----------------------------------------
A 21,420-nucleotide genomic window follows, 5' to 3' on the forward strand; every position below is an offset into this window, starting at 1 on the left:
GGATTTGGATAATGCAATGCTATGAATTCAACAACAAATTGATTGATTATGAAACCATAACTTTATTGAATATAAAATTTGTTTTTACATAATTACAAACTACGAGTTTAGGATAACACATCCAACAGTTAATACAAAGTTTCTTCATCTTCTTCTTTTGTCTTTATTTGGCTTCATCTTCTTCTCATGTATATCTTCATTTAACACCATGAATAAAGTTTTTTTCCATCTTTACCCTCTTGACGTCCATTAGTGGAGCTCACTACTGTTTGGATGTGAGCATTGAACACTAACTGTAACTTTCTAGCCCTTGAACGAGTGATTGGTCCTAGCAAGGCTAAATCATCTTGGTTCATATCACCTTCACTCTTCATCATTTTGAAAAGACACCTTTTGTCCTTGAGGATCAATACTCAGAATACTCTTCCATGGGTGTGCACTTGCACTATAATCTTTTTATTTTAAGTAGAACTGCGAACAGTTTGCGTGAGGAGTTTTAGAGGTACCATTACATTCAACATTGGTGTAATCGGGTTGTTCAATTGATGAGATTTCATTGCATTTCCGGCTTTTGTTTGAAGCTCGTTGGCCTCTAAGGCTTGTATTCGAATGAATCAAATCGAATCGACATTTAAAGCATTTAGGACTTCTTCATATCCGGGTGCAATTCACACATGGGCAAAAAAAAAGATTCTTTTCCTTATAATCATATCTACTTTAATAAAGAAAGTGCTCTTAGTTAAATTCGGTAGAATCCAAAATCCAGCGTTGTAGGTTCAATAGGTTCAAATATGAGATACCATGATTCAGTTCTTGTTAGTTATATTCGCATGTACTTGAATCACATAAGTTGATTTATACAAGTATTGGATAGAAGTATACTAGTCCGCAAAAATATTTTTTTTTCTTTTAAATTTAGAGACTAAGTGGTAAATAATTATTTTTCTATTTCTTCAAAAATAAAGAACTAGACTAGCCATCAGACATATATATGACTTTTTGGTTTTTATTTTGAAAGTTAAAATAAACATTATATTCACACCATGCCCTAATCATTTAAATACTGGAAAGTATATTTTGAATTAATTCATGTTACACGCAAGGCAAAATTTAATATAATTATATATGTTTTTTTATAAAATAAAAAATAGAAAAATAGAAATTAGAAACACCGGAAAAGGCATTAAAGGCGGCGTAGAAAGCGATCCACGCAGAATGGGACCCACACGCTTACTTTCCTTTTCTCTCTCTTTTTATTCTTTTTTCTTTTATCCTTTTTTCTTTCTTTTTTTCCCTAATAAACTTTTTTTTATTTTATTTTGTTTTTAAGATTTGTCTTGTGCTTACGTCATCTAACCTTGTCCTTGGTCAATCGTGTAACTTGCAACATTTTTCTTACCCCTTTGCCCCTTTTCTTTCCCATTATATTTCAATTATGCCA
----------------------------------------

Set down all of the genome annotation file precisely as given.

A 21,420-nucleotide genomic window follows, 5' to 3' on the forward strand; every position below is an offset into this window, starting at 1 on the left:
GGATTTGGATAATGCAATGCTATGAATTCAACAACAAATTGATTGATTATGAAACCATAACTTTATTGAATATAAAATTTGTTTTTACATAATTACAAACTACGAGTTTAGGATAACACATCCAACAGTTAATACAAAGTTTCTTCATCTTCTTCTTTTGTCTTTATTTGGCTTCATCTTCTTCTCATGTATATCTTCATTTAACACCATGAATAAAGTTTTTTTCCATCTTTACCCTCTTGACGTCCATTAGTGGAGCTCACTACTGTTTGGATGTGAGCATTGAACACTAACTGTAACTTTCTAGCCCTTGAACGAGTGATTGGTCCTAGCAAGGCTAAATCATCTTGGTTCATATCACCTTCACTCTTCATCATTTTGAAAAGACACCTTTTGTCCTTGAGGATCAATACTCAGAATACTCTTCCATGGGTGTGCACTTGCACTATAATCTTTTTATTTTAAGTAGAACTGCGAACAGTTTGCGTGAGGAGTTTTAGAGGTACCATTACATTCAACATTGGTGTAATCGGGTTGTTCAATTGATGAGATTTCATTGCATTTCCGGCTTTTGTTTGAAGCTCGTTGGCCTCTAAGGCTTGTATTCGAATGAATCAAATCGAATCGACATTTAAAGCATTTAGGACTTCTTCATATCCGGGTGCAATTCACACATGGGCAAAAAAAAAGATTCTTTTCCTTATAATCATATCTACTTTAATAAAGAAAGTGCTCTTAGTTAAATTCGGTAGAATCCAAAATCCAGCGTTGTAGGTTCAATAGGTTCAAATATGAGATACCATGATTCAGTTCTTGTTAGTTATATTCGCATGTACTTGAATCACATAAGTTGATTTATACAAGTATTGGATAGAAGTATACTAGTCCGCAAAAATATTTTTTTTTCTTTTAAATTTAGAGACTAAGTGGTAAATAATTATTTTTCTATTTCTTCAAAAATAAAGAACTAGACTAGCCATCAGACATATATATGACTTTTTGGTTTTTATTTTGAAAGTTAAAATAAACATTATATTCACACCATGCCCTAATCATTTAAATACTGGAAAGTATATTTTGAATTAATTCATGTTACACGCAAGGCAAAATTTAATATAATTATATATGTTTTTTTATAAAATAAAAAATAGAAAAATAGAAATTAGAAACACCGGAAAAGGCATTAAAGGCGGCGTAGAAAGCGATCCACGCAGAATGGGACCCACACGCTTACTTTCCTTTTCTCTCTCTTTTTATTCTTTTTTCTTTTATCCTTTTTTCTTTCTTTTTTTCCCTAATAAACTTTTTTTTATTTTATTTTGTTTTTAAGATTTGTCTTGTGCTTACGTCATCTAACCTTGTCCTTGGTCAATCGTGTAACTTGCAACATTTTTCTTACCCCTTTGCCCCTTTTCTTTCCCATTATATTTCAATTATGCCA